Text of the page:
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ERIC Number: ED218469
Record Type: RIE
Publication Date: 1982-May
Pages: 122
Abstractor: N/A
Reference Count: 0
A Study of Volunteer Preference for Recognition Techniques Used By Agencies and Employers.
Ream, Penny S.
This study was conducted to obtain information about volunteers' preferences for various recognition techniques. A survey of volunteers in 13 cultural arts, non-profit agencies located within the Minneapolis/St. Paul (Minnesota) area was taken during August and September, 1981. Of 212 questionnaires returned, 207 (approximately 72 percent of the sample) were tabulated for results. The volunteers were asked to rate 16 recognition techniques in terms of how meaningul it would be to them personally to receive that type of recognition for their volunteer work. They were also asked to indicate the importance of 12 techniques that an employer might use to recognize the volunteer work of employees. Additionally, demographic information provided by the respondents was used to test relationships for recognition. Of the respondents, the majority were women between the ages of 31 and 45; about one-half were college graduates; and 63 percent worked outside the home. Two items were rated "very meaningful" by more than 50 percent of the respondents: receiving a discount on memberships, tickets, or gift items; and receiving additional volunteer job training; organized sports events was the only item rated "not meaningful" by more than half of the volunteers. Four items also rated "very meaningful" were personal development training; luncheon with other volunteers; employee privileges; and volunteer job enhancement. These six techniques were further analyzed with cross-tabulations and Chi square tests to correlate recognition techniques with personal characteristics of the volunteers. (KC)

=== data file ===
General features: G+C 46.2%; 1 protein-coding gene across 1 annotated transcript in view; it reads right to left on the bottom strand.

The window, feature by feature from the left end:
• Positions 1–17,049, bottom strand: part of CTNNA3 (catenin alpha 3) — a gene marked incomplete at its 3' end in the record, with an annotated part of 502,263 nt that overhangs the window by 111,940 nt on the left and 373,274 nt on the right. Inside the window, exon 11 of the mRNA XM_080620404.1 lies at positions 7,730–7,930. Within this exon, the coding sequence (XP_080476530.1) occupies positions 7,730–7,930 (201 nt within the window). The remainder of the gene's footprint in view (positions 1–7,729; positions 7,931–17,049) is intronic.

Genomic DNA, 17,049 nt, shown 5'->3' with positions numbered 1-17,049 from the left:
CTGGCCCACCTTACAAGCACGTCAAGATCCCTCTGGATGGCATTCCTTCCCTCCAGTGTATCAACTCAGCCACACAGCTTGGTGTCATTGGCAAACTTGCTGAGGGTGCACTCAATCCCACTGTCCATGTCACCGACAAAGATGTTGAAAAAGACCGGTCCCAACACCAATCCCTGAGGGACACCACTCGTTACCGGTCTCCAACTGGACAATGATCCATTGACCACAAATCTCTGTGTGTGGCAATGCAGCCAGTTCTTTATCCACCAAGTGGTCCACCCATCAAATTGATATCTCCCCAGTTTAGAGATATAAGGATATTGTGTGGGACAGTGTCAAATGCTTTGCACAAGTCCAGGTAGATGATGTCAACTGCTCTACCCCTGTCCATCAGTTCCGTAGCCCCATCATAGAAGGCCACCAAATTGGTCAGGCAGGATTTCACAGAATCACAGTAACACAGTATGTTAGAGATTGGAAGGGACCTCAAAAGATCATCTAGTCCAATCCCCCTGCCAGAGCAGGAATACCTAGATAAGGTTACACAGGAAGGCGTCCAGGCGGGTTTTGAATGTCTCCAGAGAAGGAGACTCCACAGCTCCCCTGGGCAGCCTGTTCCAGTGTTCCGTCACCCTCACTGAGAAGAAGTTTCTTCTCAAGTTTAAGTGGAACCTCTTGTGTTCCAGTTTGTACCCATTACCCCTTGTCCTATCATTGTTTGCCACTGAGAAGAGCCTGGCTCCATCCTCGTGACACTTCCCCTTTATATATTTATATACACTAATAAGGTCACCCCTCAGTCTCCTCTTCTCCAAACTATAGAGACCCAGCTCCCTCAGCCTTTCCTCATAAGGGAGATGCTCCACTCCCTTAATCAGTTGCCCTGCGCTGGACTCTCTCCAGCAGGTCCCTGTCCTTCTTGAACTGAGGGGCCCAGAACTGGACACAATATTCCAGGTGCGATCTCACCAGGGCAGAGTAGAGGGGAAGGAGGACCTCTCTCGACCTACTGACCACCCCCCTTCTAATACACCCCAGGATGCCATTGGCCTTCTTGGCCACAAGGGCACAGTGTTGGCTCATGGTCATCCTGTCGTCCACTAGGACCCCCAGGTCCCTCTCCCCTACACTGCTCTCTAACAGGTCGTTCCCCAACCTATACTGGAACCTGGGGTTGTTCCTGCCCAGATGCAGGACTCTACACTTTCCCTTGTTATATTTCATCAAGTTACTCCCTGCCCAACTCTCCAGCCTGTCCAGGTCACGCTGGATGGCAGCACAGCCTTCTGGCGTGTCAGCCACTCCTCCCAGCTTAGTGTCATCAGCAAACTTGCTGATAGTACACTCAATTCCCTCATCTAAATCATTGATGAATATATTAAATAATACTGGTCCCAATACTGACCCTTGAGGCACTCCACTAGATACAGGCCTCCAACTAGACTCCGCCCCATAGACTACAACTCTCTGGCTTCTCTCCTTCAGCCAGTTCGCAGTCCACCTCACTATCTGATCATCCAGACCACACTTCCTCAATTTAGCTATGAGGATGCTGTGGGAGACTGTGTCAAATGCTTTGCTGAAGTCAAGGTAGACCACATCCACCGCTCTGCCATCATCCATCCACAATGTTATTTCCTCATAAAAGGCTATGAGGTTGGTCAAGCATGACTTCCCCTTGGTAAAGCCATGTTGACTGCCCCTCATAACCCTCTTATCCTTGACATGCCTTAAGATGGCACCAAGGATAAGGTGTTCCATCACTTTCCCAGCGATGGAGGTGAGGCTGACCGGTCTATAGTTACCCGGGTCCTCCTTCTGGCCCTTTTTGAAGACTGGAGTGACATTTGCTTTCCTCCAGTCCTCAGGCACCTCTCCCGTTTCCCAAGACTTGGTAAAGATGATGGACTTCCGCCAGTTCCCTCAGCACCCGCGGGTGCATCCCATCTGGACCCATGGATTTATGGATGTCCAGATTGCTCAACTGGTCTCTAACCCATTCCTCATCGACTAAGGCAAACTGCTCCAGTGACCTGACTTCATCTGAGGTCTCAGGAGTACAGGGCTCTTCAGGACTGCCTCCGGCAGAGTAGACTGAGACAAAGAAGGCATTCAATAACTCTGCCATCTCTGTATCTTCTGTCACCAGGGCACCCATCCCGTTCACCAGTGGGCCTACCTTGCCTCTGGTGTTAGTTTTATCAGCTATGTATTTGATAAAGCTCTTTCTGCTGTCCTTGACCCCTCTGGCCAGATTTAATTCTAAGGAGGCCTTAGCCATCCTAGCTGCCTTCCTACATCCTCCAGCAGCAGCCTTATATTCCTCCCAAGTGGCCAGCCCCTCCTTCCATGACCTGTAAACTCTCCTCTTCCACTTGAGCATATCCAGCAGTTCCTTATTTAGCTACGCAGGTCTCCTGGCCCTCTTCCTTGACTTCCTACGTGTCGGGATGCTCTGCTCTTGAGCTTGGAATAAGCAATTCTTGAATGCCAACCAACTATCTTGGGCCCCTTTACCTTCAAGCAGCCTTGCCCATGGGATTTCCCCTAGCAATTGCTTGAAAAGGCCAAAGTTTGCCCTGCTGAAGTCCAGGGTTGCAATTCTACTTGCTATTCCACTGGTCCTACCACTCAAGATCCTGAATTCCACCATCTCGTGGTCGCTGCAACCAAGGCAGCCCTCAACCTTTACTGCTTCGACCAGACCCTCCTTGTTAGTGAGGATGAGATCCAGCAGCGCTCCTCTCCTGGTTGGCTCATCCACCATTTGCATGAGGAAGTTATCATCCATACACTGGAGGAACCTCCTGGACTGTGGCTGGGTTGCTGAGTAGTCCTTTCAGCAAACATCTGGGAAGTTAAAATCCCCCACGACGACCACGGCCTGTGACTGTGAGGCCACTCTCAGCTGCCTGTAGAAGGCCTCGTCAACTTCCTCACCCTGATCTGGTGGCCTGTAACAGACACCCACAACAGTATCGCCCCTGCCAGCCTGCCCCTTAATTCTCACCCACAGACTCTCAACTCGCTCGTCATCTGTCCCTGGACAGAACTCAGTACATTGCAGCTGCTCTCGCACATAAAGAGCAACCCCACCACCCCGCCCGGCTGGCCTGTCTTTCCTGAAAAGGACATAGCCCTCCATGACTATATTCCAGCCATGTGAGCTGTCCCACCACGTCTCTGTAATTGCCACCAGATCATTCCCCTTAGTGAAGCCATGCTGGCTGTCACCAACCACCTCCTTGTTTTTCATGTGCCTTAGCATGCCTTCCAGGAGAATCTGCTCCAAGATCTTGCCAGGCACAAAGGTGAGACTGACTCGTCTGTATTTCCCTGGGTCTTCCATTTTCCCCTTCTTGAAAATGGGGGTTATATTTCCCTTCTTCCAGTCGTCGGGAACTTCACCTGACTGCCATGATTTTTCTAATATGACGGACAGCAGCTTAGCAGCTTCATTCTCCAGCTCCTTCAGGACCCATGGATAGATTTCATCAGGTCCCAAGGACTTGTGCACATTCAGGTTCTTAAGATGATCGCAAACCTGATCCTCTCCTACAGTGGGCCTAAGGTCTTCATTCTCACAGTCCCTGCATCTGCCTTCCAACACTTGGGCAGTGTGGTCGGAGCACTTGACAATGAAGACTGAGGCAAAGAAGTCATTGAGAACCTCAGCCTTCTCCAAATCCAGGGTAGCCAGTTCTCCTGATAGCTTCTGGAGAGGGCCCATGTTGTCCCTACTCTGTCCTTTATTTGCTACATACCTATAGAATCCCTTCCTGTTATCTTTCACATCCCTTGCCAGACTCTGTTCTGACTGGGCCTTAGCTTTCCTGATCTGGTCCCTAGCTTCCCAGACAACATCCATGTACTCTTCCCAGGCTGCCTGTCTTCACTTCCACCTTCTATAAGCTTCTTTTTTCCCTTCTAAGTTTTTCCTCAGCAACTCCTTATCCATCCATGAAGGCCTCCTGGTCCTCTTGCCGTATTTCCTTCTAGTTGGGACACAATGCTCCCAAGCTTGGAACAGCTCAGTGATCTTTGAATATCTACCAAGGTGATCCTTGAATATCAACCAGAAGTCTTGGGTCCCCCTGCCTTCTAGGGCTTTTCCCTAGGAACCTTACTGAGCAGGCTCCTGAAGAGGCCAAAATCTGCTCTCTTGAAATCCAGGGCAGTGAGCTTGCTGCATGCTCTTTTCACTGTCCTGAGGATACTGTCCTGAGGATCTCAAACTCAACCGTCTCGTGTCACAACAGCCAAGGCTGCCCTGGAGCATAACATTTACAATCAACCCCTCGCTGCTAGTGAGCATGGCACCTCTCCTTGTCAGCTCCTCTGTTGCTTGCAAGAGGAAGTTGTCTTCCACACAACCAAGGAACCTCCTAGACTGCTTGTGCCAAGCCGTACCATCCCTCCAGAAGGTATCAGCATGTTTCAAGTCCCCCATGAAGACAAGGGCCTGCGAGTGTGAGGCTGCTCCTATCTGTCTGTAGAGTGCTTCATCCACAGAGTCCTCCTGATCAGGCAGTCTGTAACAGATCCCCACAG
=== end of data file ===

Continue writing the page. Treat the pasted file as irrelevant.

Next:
Publication Type: Dissertations/Theses - Masters Theses; Reports - Research
Education Level: N/A
Audience: N/A
Language: English
Sponsor: N/A
Authoring Institution: N/A
Identifiers: Minnesota (Minneapolis); Minnesota (Saint Paul)
Note: Master's Thesis, University of Minnesota.